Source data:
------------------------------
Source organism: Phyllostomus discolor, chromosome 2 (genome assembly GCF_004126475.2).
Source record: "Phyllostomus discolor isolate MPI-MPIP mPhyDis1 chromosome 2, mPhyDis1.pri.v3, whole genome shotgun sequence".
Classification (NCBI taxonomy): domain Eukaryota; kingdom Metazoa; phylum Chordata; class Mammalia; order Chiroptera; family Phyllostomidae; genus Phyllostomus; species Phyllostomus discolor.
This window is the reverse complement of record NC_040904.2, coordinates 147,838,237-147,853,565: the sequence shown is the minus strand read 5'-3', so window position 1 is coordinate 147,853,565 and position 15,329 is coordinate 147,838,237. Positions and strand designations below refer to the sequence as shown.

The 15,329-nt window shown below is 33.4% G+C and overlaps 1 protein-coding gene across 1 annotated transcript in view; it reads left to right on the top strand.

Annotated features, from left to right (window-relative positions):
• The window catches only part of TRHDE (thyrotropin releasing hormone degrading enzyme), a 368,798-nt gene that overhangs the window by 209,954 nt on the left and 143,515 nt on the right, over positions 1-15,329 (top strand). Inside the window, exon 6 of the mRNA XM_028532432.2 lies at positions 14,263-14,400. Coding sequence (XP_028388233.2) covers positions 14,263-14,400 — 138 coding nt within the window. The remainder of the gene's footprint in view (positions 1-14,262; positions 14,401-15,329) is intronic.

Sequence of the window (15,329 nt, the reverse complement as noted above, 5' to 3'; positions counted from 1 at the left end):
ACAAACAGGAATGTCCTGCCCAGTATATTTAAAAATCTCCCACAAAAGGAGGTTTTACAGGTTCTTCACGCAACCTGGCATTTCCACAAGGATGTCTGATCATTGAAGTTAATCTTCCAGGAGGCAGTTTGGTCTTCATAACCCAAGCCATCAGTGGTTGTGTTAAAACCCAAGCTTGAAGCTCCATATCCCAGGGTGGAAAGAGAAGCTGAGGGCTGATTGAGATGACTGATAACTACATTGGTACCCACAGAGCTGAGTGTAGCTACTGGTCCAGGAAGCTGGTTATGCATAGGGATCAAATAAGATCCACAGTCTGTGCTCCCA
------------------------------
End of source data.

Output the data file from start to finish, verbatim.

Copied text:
Source organism: Phyllostomus discolor, chromosome 2 (genome assembly GCF_004126475.2).
Source record: "Phyllostomus discolor isolate MPI-MPIP mPhyDis1 chromosome 2, mPhyDis1.pri.v3, whole genome shotgun sequence".
Classification (NCBI taxonomy): domain Eukaryota; kingdom Metazoa; phylum Chordata; class Mammalia; order Chiroptera; family Phyllostomidae; genus Phyllostomus; species Phyllostomus discolor.
This window is the reverse complement of record NC_040904.2, coordinates 147,838,237-147,853,565: the sequence shown is the minus strand read 5'-3', so window position 1 is coordinate 147,853,565 and position 15,329 is coordinate 147,838,237. Positions and strand designations below refer to the sequence as shown.

The 15,329-nt window shown below is 33.4% G+C and overlaps 1 protein-coding gene across 1 annotated transcript in view; it reads left to right on the top strand.

Annotated features, from left to right (window-relative positions):
• The window catches only part of TRHDE (thyrotropin releasing hormone degrading enzyme), a 368,798-nt gene that overhangs the window by 209,954 nt on the left and 143,515 nt on the right, over positions 1-15,329 (top strand). Inside the window, exon 6 of the mRNA XM_028532432.2 lies at positions 14,263-14,400. Coding sequence (XP_028388233.2) covers positions 14,263-14,400 — 138 coding nt within the window. The remainder of the gene's footprint in view (positions 1-14,262; positions 14,401-15,329) is intronic.

Sequence of the window (15,329 nt, the reverse complement as noted above, 5' to 3'; positions counted from 1 at the left end):
ACAAACAGGAATGTCCTGCCCAGTATATTTAAAAATCTCCCACAAAAGGAGGTTTTACAGGTTCTTCACGCAACCTGGCATTTCCACAAGGATGTCTGATCATTGAAGTTAATCTTCCAGGAGGCAGTTTGGTCTTCATAACCCAAGCCATCAGTGGTTGTGTTAAAACCCAAGCTTGAAGCTCCATATCCCAGGGTGGAAAGAGAAGCTGAGGGCTGATTGAGATGACTGATAACTACATTGGTACCCACAGAGCTGAGTGTAGCTACTGGTCCAGGAAGCTGGTTATGCATAGGGATCAAATAAGATCCACAGTCTGTGCTCCCA